Also, I really don’t want Google keeping decades of personal data of my life  “well saved” on Google Plus. No thanks!

Now compare this video with a video uploaded by Facebook last year, which Google pretty much tried to copy. The Facebook video is so much better and gets to the point. Facebook’s video shows the life of a man from birth to present-day. It’s easy to follow along, it’s organized well, the music is energized, it’s fast paced, it pulls on the heartstrings, it’s funny, and it just works.

The Facebook video feels fun and fresh – while the Google video comes across as old and high-brow. Facebook is more inclusive while Google is more like an exclusive dull club for a particular type of person.

I’m gonna have to take pass on Google Plus – it just doesn’t do it for me.

Tagged , , , , , , , , , , ,

Former Google Executive Tears Apart Company In A Candid Blog Post

English: Logo of the band Rejected Español: Lo...

James Whittaker is a former Google executive who recently left the company after he had enough of the downward spiral. Mr. Whittaker published a blog post this past Tuesday where he gives you the truth about what is really happening over at Google.

He was hired at Google back in 2009 when things were relatively still doing okay at the company – but after a few short years he knew he had to leave. He packed up his things and ditched Google last month. He gives his reasoning in his blog post titled “Why I left Google”. It’s an excellent post to read through and I urge you to read the whole thing for yourself (link is provided at the bottom). I will give you the highlights from his blog post accompanied by my commentary:

“…there is no drama here, no tell-all, no former colleagues bashed and nothing more than you couldn’t already surmise from what’s happening in the press these days surrounding Google and its attitudes toward user privacy and software developers”

  • Alrighty – no need to dig for dirt and get nasty. There is enough public BS surrounding Google that could fill a ton of books.

The Google I was passionate about was a technology company that empowered its employees to innovate. The Google I left was an advertising company with a single corporate-mandated focus.”

  • Google has changed a lot over the years. It’s definitely not the same Google from a few years back – it’s now all about maintaining ad revenue. They couldn’t care less about their users. Google makes over 90% of its revenues from advertising – that’s about $40 billion every year. They make that money selling your personal information.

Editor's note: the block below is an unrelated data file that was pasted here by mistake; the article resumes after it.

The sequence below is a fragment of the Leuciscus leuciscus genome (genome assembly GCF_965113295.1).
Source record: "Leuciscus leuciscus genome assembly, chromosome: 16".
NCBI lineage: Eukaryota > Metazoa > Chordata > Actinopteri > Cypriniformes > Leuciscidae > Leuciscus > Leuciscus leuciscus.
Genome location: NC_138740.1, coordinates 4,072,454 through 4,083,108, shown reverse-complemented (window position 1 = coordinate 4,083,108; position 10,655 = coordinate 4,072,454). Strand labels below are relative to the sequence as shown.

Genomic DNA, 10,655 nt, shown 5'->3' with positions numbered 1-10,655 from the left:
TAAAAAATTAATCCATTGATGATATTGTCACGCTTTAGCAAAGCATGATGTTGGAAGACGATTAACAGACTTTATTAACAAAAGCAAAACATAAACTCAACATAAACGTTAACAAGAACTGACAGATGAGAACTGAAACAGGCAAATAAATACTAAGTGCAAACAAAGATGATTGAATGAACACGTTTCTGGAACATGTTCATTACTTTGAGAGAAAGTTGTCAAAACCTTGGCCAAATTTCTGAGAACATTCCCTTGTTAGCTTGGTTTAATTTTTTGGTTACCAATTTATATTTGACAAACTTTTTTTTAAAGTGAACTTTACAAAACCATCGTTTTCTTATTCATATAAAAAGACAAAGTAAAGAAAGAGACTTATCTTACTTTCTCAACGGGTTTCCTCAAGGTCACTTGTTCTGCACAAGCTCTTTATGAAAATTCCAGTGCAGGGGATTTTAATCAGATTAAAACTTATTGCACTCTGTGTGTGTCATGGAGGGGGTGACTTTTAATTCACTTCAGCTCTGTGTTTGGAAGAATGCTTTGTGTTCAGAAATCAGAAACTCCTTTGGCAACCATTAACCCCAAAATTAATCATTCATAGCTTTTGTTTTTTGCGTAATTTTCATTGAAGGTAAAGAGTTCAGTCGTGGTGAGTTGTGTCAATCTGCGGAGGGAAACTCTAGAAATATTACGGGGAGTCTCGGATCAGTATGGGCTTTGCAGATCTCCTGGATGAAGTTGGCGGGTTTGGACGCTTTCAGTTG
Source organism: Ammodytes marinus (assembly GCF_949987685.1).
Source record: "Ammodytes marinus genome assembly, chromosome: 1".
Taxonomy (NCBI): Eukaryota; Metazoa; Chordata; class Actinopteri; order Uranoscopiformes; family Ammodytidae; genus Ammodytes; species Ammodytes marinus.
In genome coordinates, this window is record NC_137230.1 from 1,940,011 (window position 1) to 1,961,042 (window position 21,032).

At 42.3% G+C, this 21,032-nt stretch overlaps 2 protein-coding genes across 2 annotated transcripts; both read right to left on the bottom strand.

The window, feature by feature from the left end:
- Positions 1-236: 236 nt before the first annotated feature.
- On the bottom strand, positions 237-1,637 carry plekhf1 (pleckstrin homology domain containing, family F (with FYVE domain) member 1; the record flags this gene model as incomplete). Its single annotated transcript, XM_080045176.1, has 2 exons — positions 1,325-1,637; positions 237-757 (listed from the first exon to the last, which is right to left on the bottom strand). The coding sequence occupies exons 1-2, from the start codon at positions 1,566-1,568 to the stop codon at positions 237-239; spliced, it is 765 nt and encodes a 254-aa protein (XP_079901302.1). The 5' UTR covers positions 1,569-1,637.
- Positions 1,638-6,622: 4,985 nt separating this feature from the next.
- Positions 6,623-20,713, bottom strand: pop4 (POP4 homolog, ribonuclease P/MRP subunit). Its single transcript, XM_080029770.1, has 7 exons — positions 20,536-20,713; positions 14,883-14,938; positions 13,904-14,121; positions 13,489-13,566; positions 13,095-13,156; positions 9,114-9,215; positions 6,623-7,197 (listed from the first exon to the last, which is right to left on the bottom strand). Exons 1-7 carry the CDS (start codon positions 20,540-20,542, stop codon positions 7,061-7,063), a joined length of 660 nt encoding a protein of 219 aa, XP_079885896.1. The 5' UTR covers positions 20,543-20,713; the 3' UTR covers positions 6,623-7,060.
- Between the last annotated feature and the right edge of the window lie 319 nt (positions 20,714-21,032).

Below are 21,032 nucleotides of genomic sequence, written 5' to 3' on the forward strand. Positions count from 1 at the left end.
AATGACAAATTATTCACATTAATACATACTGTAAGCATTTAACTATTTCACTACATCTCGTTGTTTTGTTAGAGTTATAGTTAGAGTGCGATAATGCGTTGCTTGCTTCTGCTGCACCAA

“Technically I suppose Google has always been an advertising company, but for the better part of the last three years, it didn’t feel like one. Google was an ad company only in the sense that a good TV show is an ad company: having great content attracts advertisers.”

  • It used to be that Google made a great product, users embraced it, and then advertising dollars came in naturally. Now the emphasis and number one priority is about figuring out how to get more ad dollars into the company and not producing great products.

“Under Eric Schmidt ads were always in the background. Google was run like an innovation factory, empowering employees to be entrepreneurial through founder’s awards, peer bonuses and 20% time. Our advertising revenue gave us the headroom to think, innovate and create.”

  • Sigh– All good things come to end eventually…

“But that was then, as the saying goes, and this is now.”

  • Okay….sigh….that was then and this is now!

“It turns out that there was one place where the Google innovation machine faltered and that one place mattered a lot: competing with Facebook…Like the proverbial hare confident enough in its lead to risk a brief nap, Google awoke from its social dreaming to find its front runner status in ads threatened”

  • Google was built up by the media for so long that it bought into its own hype. Google thought it was invisible – the king of the world. This all changed when the new kid arrived and now threatens Google’s ad revenue. Everything Google does now is centered on beating Facebook. Many Google employees have come out and admitted that there is an intense focus on beating Facebook at the company now. Google CEO Larry Page even said that if employees don’t like the new direction the company is going they can hit the road. Larry Page even threatened to cut off employee bonuses if they fail to beat Facebook – pitiful.

“Google could still put ads in front of more people than Facebook, but Facebook knows so much more about those people. Advertisers and publishers cherish this kind of personal information”

  • Advertisers love getting personal information about users because they can target advertisements at them. Facebook has a treasure trove of information. Google desperately wants personal data about its users now, which is why they introduced their new more intrusive privacy policy earlier this month. This is why they built their “social layer” called Google Plus. They want names, friends contact list, addresses, phone numbers, and other sensitive information from its users. If Google can successfully harvest personal data, they hope this will bring back advertisers. However, Google Plus has been a massive failure and Google is socially dumb.